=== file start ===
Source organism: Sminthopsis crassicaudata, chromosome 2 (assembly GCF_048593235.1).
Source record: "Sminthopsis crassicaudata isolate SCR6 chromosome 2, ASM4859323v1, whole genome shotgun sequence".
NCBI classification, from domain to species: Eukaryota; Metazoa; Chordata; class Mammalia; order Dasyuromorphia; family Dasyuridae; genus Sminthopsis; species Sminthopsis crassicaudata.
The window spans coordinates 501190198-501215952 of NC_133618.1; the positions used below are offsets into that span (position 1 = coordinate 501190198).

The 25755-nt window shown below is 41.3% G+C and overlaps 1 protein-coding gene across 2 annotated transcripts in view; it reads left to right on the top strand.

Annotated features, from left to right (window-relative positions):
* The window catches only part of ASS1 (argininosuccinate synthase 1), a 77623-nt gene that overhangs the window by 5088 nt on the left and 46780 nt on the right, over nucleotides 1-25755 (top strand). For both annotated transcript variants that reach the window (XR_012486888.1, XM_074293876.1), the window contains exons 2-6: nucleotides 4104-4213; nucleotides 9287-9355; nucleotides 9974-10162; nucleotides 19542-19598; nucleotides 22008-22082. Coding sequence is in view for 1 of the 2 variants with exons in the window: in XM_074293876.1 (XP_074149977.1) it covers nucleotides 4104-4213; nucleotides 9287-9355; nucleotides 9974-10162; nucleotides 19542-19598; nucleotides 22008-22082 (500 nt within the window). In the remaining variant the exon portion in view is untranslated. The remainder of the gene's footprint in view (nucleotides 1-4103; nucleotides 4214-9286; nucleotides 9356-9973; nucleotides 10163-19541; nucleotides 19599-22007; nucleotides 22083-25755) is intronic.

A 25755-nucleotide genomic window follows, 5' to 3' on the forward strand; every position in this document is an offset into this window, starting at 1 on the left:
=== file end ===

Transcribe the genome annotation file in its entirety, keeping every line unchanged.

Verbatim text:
Source organism: Sminthopsis crassicaudata, chromosome 2 (assembly GCF_048593235.1).
Source record: "Sminthopsis crassicaudata isolate SCR6 chromosome 2, ASM4859323v1, whole genome shotgun sequence".
NCBI classification, from domain to species: Eukaryota; Metazoa; Chordata; class Mammalia; order Dasyuromorphia; family Dasyuridae; genus Sminthopsis; species Sminthopsis crassicaudata.
The window spans coordinates 501190198-501215952 of NC_133618.1; the positions used below are offsets into that span (position 1 = coordinate 501190198).

The 25755-nt window shown below is 41.3% G+C and overlaps 1 protein-coding gene across 2 annotated transcripts in view; it reads left to right on the top strand.

Annotated features, from left to right (window-relative positions):
* The window catches only part of ASS1 (argininosuccinate synthase 1), a 77623-nt gene that overhangs the window by 5088 nt on the left and 46780 nt on the right, over nucleotides 1-25755 (top strand). For both annotated transcript variants that reach the window (XR_012486888.1, XM_074293876.1), the window contains exons 2-6: nucleotides 4104-4213; nucleotides 9287-9355; nucleotides 9974-10162; nucleotides 19542-19598; nucleotides 22008-22082. Coding sequence is in view for 1 of the 2 variants with exons in the window: in XM_074293876.1 (XP_074149977.1) it covers nucleotides 4104-4213; nucleotides 9287-9355; nucleotides 9974-10162; nucleotides 19542-19598; nucleotides 22008-22082 (500 nt within the window). In the remaining variant the exon portion in view is untranslated. The remainder of the gene's footprint in view (nucleotides 1-4103; nucleotides 4214-9286; nucleotides 9356-9973; nucleotides 10163-19541; nucleotides 19599-22007; nucleotides 22083-25755) is intronic.

A 25755-nucleotide genomic window follows, 5' to 3' on the forward strand; every position in this document is an offset into this window, starting at 1 on the left: